More than 50 years later, after building 38 chairlifts and more than 4,000 acres of skiable terrain between Mammoth and June, McCoy passed the reins of Mammoth Mountain to the next generation.
“I felt it was something other people could do better than I could, the way the business was changing,” he said.
Building the town
McCoy last put on his Salomon skis 10 years ago, and he hasn’t been back to the mountain since selling it in 2006. But what he has done is helped grow the town around the mountain through his Mammoth Lakes Foundation, which he started in 1989. It operates on an annual budget of $1 million.
In addition to the ski area, McCoy launched the town’s first water district, fire department, high school and college. When McCoy started the foundation, there were no college students in Mammoth Lakes. Now there are 500 attending the town’s campus of Cerro Coso Community College. About 650 scholarships have been given out to students who may otherwise never have had a college opportunity.
The foundation owns and operates the 100-seat Edison Theatre and the 59-bed South Gateway Student Apartments. It owns 40 acres of land around the campus, which are being held for future expansion and community benefit.
Plans for a 300-seat state-of-the-art regional theater are in the works, and ground could be broken next year.
“Dave is the greatest educator and motivator I have ever known,” said Evan Russell, who worked on the mountain for McCoy for decades and now runs the foundation. “I feel we have been the luckiest people in the world getting to work for Dave, and I hope Dave becomes the oldest person in the world some day.”
At nearly 100, McCoy still goes into his home office every day, plants himself in his leather commander chair and starts opening a mountain of mail, personally answering as much of it as time allows. He enjoys reading the Inyo Register and the Mammoth Times. He loves the Los Angeles Lakers.
“During basketball season, his mood is very much correlated to the result of the Lakers game the night before,” said Brandon Russell, McCoy’s assistant. The two have known each other since Russell was a baby.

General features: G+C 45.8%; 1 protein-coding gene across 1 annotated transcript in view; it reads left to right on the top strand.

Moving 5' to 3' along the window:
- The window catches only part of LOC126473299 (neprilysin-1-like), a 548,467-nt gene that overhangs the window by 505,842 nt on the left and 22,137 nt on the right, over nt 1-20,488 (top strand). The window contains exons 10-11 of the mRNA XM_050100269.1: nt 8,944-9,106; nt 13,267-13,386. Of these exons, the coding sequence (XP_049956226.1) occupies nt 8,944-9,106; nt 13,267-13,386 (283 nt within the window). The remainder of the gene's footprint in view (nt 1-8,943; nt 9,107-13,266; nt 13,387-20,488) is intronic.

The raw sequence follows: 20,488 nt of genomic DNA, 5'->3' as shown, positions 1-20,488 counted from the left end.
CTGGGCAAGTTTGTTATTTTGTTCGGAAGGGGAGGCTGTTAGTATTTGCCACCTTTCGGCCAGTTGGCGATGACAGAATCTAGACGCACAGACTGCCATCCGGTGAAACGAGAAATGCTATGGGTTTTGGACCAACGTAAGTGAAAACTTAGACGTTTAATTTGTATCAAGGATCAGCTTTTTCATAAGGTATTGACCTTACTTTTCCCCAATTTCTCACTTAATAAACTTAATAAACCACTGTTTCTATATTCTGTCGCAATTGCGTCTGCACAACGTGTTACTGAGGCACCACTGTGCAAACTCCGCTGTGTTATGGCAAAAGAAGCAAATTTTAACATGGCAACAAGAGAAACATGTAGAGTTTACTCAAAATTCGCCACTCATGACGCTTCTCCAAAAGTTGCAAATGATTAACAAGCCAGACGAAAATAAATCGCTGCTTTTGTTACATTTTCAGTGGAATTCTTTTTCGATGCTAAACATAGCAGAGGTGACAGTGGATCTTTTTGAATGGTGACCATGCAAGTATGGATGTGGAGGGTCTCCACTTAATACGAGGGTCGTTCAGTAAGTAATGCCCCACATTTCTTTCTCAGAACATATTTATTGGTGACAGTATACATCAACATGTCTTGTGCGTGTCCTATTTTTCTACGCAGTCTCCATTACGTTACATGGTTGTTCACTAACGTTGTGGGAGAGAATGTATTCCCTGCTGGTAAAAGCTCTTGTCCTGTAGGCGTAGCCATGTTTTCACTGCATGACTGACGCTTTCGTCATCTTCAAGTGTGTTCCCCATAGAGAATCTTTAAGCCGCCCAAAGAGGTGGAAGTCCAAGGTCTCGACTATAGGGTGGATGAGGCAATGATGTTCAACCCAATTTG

“It’s a real honor to sit here with him and spend so much time by his side,” Russell, 33, said. “It’s been enlightening to see that despite what he’s done, he operates on the same plane as the rest of us. Most of what I do here is new to me, and I had no idea how to handle it, things like printing photos, framing, social media and blogging. I’d never done any of that before, and he gave resources and time to go out and learn what I needed and gave me the tools to do it well.”
When he’s not surrounded by his children, grandchildren and great-grandchildren, McCoy still spends a lot of time outdoors, mostly riding his Rhino, an all-terrain vehicle, with Roma, who turned 95 Aug. 12. And just as he did with Mammoth Mountain, McCoy said, he continues to push himself to make tomorrow better than today.
McCoy was an innovator among builders of ski areas and resorts around the world. His spirit of innovation still burns inside.
For the past eight years he researched and worked on converting a gas-powered side-by-side vehicle to electricity.
This summer, after nearly eight years of research and development, the vehicle was finished and licensed for off-road use as well as transportation on public roads.
“I’ve got a new machine, and it’s better than any equipment out there in the auto field,” he said. “It runs on solar power and in a week, it’ll be better than it is now. And I’ll be out there playing in the sun.”
McCoy said people ask him about his secret to longevity.
“Life is what we make it as individuals,” he said.
“Everyone has a different life. But longevity happens because you do something fun. I just wish I had a hundred more years. There’s a hundred more things I want to do.”